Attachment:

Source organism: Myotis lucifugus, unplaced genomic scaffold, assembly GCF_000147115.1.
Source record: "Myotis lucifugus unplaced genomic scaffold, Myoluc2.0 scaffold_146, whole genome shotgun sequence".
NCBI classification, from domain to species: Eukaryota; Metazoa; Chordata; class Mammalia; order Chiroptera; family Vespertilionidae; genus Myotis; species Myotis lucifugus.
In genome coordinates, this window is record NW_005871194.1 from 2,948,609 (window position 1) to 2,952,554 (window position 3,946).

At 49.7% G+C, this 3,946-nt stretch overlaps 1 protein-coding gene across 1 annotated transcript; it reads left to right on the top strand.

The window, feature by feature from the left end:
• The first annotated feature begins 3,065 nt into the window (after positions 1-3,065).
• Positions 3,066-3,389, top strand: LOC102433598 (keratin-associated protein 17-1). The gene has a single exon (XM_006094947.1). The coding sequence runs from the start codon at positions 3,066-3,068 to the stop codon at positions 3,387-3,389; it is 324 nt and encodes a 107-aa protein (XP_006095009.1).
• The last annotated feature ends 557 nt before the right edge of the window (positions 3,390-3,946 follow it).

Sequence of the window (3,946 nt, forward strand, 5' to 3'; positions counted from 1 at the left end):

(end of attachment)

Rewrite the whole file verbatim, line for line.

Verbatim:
Source organism: Myotis lucifugus, unplaced genomic scaffold, assembly GCF_000147115.1.
Source record: "Myotis lucifugus unplaced genomic scaffold, Myoluc2.0 scaffold_146, whole genome shotgun sequence".
NCBI classification, from domain to species: Eukaryota; Metazoa; Chordata; class Mammalia; order Chiroptera; family Vespertilionidae; genus Myotis; species Myotis lucifugus.
In genome coordinates, this window is record NW_005871194.1 from 2,948,609 (window position 1) to 2,952,554 (window position 3,946).

At 49.7% G+C, this 3,946-nt stretch overlaps 1 protein-coding gene across 1 annotated transcript; it reads left to right on the top strand.

The window, feature by feature from the left end:
• The first annotated feature begins 3,065 nt into the window (after positions 1-3,065).
• Positions 3,066-3,389, top strand: LOC102433598 (keratin-associated protein 17-1). The gene has a single exon (XM_006094947.1). The coding sequence runs from the start codon at positions 3,066-3,068 to the stop codon at positions 3,387-3,389; it is 324 nt and encodes a 107-aa protein (XP_006095009.1).
• The last annotated feature ends 557 nt before the right edge of the window (positions 3,390-3,946 follow it).

Sequence of the window (3,946 nt, forward strand, 5' to 3'; positions counted from 1 at the left end):